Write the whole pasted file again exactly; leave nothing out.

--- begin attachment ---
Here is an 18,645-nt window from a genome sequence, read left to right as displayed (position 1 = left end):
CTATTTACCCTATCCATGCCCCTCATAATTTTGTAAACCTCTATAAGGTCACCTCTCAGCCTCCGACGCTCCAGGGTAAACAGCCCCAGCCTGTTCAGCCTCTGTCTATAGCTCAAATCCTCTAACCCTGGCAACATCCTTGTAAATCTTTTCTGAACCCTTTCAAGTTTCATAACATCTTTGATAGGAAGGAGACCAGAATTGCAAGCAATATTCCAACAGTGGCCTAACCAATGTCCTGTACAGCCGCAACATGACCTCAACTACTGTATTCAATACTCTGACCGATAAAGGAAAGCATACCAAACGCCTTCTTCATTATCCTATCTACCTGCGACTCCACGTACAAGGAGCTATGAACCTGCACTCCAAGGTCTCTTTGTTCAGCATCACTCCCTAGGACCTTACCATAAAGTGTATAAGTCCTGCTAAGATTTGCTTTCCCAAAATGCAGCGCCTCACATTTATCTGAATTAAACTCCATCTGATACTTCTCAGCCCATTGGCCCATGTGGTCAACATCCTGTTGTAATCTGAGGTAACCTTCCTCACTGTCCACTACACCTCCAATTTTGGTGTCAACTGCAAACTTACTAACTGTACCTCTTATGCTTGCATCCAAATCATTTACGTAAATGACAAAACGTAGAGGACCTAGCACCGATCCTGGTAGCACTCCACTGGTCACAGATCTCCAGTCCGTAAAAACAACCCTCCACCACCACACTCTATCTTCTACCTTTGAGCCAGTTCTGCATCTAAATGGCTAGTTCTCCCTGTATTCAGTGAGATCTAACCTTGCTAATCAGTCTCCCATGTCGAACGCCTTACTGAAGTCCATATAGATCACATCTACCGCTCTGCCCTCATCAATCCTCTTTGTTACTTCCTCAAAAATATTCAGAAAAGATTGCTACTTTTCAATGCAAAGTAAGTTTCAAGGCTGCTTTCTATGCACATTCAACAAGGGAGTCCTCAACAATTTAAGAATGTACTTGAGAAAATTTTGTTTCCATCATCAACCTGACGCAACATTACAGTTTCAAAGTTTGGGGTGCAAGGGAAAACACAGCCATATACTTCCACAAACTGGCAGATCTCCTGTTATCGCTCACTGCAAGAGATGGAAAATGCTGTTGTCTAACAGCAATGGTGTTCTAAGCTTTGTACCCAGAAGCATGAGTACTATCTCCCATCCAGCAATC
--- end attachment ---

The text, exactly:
Here is an 18,645-nt window from a genome sequence, read left to right as displayed (position 1 = left end):
CTATTTACCCTATCCATGCCCCTCATAATTTTGTAAACCTCTATAAGGTCACCTCTCAGCCTCCGACGCTCCAGGGTAAACAGCCCCAGCCTGTTCAGCCTCTGTCTATAGCTCAAATCCTCTAACCCTGGCAACATCCTTGTAAATCTTTTCTGAACCCTTTCAAGTTTCATAACATCTTTGATAGGAAGGAGACCAGAATTGCAAGCAATATTCCAACAGTGGCCTAACCAATGTCCTGTACAGCCGCAACATGACCTCAACTACTGTATTCAATACTCTGACCGATAAAGGAAAGCATACCAAACGCCTTCTTCATTATCCTATCTACCTGCGACTCCACGTACAAGGAGCTATGAACCTGCACTCCAAGGTCTCTTTGTTCAGCATCACTCCCTAGGACCTTACCATAAAGTGTATAAGTCCTGCTAAGATTTGCTTTCCCAAAATGCAGCGCCTCACATTTATCTGAATTAAACTCCATCTGATACTTCTCAGCCCATTGGCCCATGTGGTCAACATCCTGTTGTAATCTGAGGTAACCTTCCTCACTGTCCACTACACCTCCAATTTTGGTGTCAACTGCAAACTTACTAACTGTACCTCTTATGCTTGCATCCAAATCATTTACGTAAATGACAAAACGTAGAGGACCTAGCACCGATCCTGGTAGCACTCCACTGGTCACAGATCTCCAGTCCGTAAAAACAACCCTCCACCACCACACTCTATCTTCTACCTTTGAGCCAGTTCTGCATCTAAATGGCTAGTTCTCCCTGTATTCAGTGAGATCTAACCTTGCTAATCAGTCTCCCATGTCGAACGCCTTACTGAAGTCCATATAGATCACATCTACCGCTCTGCCCTCATCAATCCTCTTTGTTACTTCCTCAAAAATATTCAGAAAAGATTGCTACTTTTCAATGCAAAGTAAGTTTCAAGGCTGCTTTCTATGCACATTCAACAAGGGAGTCCTCAACAATTTAAGAATGTACTTGAGAAAATTTTGTTTCCATCATCAACCTGACGCAACATTACAGTTTCAAAGTTTGGGGTGCAAGGGAAAACACAGCCATATACTTCCACAAACTGGCAGATCTCCTGTTATCGCTCACTGCAAGAGATGGAAAATGCTGTTGTCTAACAGCAATGGTGTTCTAAGCTTTGTACCCAGAAGCATGAGTACTATCTCCCATCCAGCAATC